Sinta Tantra created one of my favourite installations at last year's Biennial, which is still in place, the facade at the Open Eye Gallery.
How did you become an artist?
I don't think I was particularly interested in art when I was younger; I was much more of a musical kid. At school I played the piano, trumpet and sang. It was only until my late teens that my attitudes towards art developed. I preferred the more contemplative side of art making; the creative process seemed more private and I took refuge in the fact that you didn't necessarily need to 'perform' in front of an audience. Fast forward another 15 years and ironically, what we see now is a practice all about engaging with audiences and people - from the passerby who encounters the work on street level, to those I work closely with on production and pre production. There's a strong visual formalism too which is rooted in my learning about musical composition and four part harmony.
What was your inspiration for newest commission?
I am inspired by stories and the framework of narrative. Narrative (meta or grand) acts as a cultural wormhole that enables one to be completely submerged in another space or being. The title of my latest public art commission in Swansea is called, 'A Greater Reality of Elsewhere'. It is a quote taken from a Truman Capote travel sketch essay of New York City. I enjoy Capote’s sharp style of writing which lies somewhere in-between story telling and journalistic reportage. As an artist I am intrigued by the ‘fantasy / ﬁction’ duality - especially in the context of pop culture and the world of art. ‘Romantic truth’, as seen in the drip paintings of Pollock, has been replaced by the 'genuine fake' of Warhol – and it is this sense of hyperreality that I wanted to bring into my work in Swansea.
What was the trickiest element to achieve?
For me the trickiest part of any commission is engaging with the local context and site - creating a work which is both intriguing and challenging. Previously, the only facts I knew about Swansea were Dylan Thomas and beaches. When visiting Swansea I was struck by the cultural diversity as seen on St. Helen’s Road. Walking past you’ll see Welsh next to Ethiopian, next to Chinese, next to an Indian, next to Italian – and coming from Bali, I was particularly drawn to the unexpected presence of an little Indonesian restaurant called 'Garuda'. Although I am very used to towns and cities dividing themselves into cultural neighbourhoods such as ‘China Town’ or ‘Little India’, I have never seen such a crazy cultural mish-mash on such a small stretch of road. I wanted to create a piece of work that reﬂected this experience and challenged the stereotypes of Swansea – injecting a sense of exotica and tropical deco into the fabric of the town itself.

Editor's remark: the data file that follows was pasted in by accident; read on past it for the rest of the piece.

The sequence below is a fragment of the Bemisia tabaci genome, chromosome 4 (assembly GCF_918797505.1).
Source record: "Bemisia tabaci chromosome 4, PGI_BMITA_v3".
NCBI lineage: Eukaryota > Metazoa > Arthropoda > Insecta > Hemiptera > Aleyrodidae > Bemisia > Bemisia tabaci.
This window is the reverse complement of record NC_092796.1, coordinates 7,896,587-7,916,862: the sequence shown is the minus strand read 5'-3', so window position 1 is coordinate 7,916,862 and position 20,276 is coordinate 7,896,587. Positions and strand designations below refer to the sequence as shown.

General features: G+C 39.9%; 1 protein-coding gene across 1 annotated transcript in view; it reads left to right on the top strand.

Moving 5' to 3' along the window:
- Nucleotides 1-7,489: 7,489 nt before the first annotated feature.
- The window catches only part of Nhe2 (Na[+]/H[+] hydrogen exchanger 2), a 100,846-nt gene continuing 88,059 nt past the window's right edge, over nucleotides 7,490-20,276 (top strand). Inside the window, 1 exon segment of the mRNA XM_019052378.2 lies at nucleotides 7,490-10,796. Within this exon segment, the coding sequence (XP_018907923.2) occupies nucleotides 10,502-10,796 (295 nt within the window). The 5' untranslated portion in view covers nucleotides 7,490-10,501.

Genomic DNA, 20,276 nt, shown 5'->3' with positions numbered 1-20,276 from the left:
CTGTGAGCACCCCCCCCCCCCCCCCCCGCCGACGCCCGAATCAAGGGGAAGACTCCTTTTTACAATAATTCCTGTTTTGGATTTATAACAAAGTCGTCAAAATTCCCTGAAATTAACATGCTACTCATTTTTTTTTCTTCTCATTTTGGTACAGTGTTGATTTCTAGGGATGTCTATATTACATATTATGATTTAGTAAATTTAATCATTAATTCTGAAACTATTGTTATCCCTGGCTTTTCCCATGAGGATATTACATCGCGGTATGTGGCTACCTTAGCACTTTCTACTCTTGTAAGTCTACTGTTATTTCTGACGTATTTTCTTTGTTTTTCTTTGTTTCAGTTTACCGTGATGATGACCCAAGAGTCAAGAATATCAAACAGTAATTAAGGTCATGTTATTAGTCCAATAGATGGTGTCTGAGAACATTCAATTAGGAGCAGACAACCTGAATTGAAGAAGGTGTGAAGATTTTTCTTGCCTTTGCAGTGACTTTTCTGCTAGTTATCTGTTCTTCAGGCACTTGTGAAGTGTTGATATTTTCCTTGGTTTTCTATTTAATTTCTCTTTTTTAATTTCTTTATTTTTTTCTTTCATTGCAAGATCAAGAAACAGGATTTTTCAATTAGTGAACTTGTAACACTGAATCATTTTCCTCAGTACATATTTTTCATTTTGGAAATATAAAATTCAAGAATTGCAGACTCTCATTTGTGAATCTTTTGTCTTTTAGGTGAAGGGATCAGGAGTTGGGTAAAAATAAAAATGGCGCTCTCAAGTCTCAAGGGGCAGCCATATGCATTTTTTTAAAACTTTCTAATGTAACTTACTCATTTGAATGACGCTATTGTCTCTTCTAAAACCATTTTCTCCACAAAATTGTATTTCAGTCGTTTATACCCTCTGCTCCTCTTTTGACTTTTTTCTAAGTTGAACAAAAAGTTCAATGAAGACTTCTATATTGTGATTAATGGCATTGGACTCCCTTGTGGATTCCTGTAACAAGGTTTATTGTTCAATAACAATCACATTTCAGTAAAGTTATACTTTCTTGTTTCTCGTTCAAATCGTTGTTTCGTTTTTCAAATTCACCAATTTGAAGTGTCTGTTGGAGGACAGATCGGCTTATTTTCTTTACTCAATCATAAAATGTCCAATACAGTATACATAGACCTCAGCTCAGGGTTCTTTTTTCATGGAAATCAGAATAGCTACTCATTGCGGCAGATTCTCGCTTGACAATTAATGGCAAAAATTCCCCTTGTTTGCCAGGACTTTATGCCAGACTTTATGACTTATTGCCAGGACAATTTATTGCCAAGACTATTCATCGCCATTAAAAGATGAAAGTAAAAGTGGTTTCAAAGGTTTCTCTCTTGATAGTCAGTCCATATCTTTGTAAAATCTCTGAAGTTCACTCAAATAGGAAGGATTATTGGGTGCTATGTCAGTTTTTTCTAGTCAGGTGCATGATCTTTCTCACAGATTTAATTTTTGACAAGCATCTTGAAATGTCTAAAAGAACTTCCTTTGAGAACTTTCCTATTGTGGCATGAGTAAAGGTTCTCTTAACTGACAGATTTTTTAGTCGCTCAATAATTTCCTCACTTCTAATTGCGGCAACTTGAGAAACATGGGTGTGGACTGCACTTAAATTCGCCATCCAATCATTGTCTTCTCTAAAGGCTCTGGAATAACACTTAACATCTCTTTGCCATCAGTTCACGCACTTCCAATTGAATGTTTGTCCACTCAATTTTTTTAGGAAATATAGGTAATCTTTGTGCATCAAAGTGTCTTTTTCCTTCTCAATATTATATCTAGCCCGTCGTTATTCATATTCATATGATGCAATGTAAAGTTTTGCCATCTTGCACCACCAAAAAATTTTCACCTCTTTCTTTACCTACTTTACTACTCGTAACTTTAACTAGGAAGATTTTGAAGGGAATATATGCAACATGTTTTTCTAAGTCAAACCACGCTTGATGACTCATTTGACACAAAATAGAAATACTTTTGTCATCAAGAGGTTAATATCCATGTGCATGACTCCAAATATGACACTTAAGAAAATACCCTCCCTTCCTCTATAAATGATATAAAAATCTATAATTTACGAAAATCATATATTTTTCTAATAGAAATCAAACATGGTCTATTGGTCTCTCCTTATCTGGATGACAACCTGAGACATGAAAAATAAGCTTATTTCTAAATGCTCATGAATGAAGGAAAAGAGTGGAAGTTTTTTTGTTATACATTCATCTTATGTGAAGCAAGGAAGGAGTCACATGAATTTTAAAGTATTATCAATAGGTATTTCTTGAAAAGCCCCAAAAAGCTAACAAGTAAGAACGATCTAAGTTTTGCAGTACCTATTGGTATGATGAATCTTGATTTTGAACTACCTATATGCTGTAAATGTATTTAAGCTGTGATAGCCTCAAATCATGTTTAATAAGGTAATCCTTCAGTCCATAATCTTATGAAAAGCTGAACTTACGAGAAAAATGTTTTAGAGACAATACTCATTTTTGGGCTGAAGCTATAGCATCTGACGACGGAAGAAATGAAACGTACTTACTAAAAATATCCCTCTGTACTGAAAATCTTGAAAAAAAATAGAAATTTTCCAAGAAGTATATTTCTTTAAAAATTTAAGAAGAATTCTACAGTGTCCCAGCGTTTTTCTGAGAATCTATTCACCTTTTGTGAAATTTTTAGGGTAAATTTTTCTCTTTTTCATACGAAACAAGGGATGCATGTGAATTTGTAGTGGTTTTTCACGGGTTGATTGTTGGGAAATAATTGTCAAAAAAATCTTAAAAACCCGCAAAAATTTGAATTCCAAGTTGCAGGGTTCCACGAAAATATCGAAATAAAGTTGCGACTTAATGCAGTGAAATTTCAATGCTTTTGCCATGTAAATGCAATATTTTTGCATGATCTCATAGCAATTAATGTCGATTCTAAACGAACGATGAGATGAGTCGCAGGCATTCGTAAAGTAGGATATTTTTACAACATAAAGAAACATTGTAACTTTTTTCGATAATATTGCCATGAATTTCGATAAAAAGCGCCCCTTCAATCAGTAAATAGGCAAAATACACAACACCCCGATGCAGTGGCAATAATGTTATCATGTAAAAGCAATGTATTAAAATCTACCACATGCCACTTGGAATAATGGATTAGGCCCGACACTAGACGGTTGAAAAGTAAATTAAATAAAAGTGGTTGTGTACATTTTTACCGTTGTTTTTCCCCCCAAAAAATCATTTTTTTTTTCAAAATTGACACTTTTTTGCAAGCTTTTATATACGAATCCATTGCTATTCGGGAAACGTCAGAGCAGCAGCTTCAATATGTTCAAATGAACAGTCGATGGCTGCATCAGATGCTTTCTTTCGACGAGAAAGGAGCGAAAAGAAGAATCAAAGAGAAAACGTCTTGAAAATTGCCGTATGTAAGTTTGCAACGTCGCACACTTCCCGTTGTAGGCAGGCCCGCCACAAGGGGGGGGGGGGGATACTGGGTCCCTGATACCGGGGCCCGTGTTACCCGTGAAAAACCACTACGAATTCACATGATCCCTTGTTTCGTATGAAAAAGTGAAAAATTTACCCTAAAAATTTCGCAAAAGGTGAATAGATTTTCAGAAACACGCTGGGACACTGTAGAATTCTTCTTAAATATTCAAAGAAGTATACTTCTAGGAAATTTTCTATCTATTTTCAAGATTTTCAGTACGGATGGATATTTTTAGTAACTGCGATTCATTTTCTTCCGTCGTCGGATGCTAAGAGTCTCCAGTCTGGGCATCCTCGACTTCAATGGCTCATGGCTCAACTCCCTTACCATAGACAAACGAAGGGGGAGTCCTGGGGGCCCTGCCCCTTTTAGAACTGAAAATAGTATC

Of everything you've done what have you been most pleased with?
Most artists are very critical of everything they do. Its a game of highs and lows - ﬁguring out what you want to say, how you are going to say it and whether what you have to say has any real signiﬁcance to anyone, anywhere. To answer to your question, for me there is not one particular piece that highlights my career, rather its about developing a practice that's in it for the long haul. What I am most pleased about though, is the fact that I have somehow ﬁgured out a way of working which enables me to visit extraordinary places and meet the most interesting people.
I really love your Open Eye Gallery installation. How do you go about designing a composition when it's the facade of a building like that?
As you know, Open Eye Gallery sits within a new development on Liverpool's waterfront, Mann Island. One of my first tasks was to talk to the two architects involved with the development: Matt Brooks from Broadway Malyan (who designed Mann Island) and Tim Riley from RCKA (who designed Open Eye Gallery). I was intrigued to find out what types of buildings they wanted to create, the type of social and historical dialogues they wanted to engage in, their thoughts on art, architecture, community. On a very practical level though, I would say that I work very much like a designer but not like a designer. I draw on the computer, make models, animations, write e mails - but rather than pursuing a total concept from start to finish, I give myself much more of a licence to change direction whenever it feels necessary, exploring new tangents and avenues to the slight worry of my commissioners.
Who’s your favourite artist?
Can I cheat and mention a few? In my staple diet I have: Matisse, Sol le Witt, Paolozzi, anyone and everyone from the Bauhaus - a wonderful Balinese artist called Nyoman Lempad who made the most exquisite drawings - Duchamp, Beuys, Jorge Pardo, Polly Applebaum.
What stops you from feeling listless?
Radio 4's Desert Island Discs, Dim Sum in China town, cocktails and conversations, Farrow and Ball paints, vintage hats, black and white ﬁlms, swimming and sunbathing either by the beach or by the pool but with a pair of Italian sunglasses.
Sinta's new work, A Greater Reality of Elsewhere is part of Swansea's Art Across The City festival which runs at locations across Swansea from 28 March – 12 May 2013.